Is Steve Buscemi a Nice Guy?
Over the course of his long career, Steve Buscemi has been featured in just about every movie genre that there is. He has played in dramatic roles, comedic roles, he has been the hero, and he has also been a villain on several occasions.
In fact, because of his icy demeanor and ruggedly stone-faced appearance, many fans think that he is able to play the role of a villain more convincingly than anyone else in Hollywood.
While he may play a very believable bad guy on the big screen, there are several things that Buscemi has done off-camera that make him seem very different than the usual characters that he plays.
So, is Steve Buscemi actually a nice guy in real life? Here is what we know.
Steve Buscemi makes the perfect villain
On the big screen, Buscemi is known for his award-winning performances. While he has played a few funny characters in some of Adam Sandler’s films like Big Daddy, Mr. Deeds, and Billy Madison, he is most known for his portrayal of some of the scariest villains in Hollywood. His Italian heritage made him the perfect candidate to play America’s favorite mobster, Tony Soprano’s, cousin on the hit HBO series, The Sopranos.
Buscemi has also played the role of villains who have been a little more ruthless and scary than a mafia member. For example, in 1992, he played the role of Mr. Pink in the Quentin Tarantino film Reservoir Dogs. He even played a terrifying and deranged criminal in the hit movie, Con Air
It’s not just his appearance that makes Buscemi the perfect candidate to play a villain. Apparently, even his voice posses a few evil characteristics that make him perfect to play the bad guy in animated films.
This is why Pixar picked him to play the mean and selfish monster Randall Boggs in the hit animated movie Monsters Inc.
Steve Buscemi has not always played the role of a bad guy
Growing up in New York, Buscemi said that he felt his life had no real direction when he was a teenager and transitioning into adulthood. He had worked a few odd jobs, including being a paperboy and an ice cream truck driver.
Then, according to Mental Floss, his father made him take the Civil Service Exam, which led him to become a New York City firefighter. He worked Engine Co. 55 for four years before becoming an actor full-time.
He had once said in an interview that in a way, being a firefighter had helped him prepare to become an actor.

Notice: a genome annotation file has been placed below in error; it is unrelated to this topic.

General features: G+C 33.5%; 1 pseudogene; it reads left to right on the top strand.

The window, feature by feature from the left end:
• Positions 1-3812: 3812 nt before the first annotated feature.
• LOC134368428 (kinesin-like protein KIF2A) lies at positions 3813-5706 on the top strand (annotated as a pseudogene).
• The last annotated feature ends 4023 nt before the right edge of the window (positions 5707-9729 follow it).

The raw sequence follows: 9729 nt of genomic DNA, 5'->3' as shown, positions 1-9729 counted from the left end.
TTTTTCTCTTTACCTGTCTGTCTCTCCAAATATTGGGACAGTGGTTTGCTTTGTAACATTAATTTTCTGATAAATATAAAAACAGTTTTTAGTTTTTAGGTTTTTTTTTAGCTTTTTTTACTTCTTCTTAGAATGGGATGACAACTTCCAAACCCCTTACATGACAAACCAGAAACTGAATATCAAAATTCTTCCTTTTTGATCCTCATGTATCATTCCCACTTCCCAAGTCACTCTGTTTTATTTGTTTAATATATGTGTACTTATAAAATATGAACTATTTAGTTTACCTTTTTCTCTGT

“There are [similarities between firefighting and] theater. I feel there are similar things that happen to me when I go on stage,” Buscemi said. “You get really, really nervous. And your adrenaline is kind of getting up there, but you are not quite sure if you can do what you’re about to do.”
Steve Buscemi still plays the hero when not on the big screen
On September 11, 2001, after the World Trade Center buildings had been leveled in a terrorist attack, Buscemi selflessly suited up in his old firefighting uniform and reconnected with his old firehouse to help in the recovery efforts.
At the time, no one knew that the iconic actor was working with the NYFD to help locate survivors. This is because any time someone asked for an interview or asked to take a picture, Buscemi had declined because he didn’t want people to think that it was a publicity stunt.
It wasn’t until 12 years later when his firefighting brethren had posted it on Facebook that anyone knew of Buscemi’s selfless acts. He had later said in an interview that working with his old department helped to ease the pain of the tragedy that was before him.
“It was a privilege to be able to do it,” Buscemi said. “It was great to connect with the firehouse that I used to work with and with some of the guys that I worked alongside. And it was enormously helpful for me because while I was working, I didn’t really think about it as much, feel it as much.”
The firefighters that Buscemi had worked with on 9/11 had said that the 62-year-old actor would work for 12 hours a day, digging through rubble and trying to help in any way that he could. He may play a bad guy in the movies, but in real life, he is a selfless and courageous hero.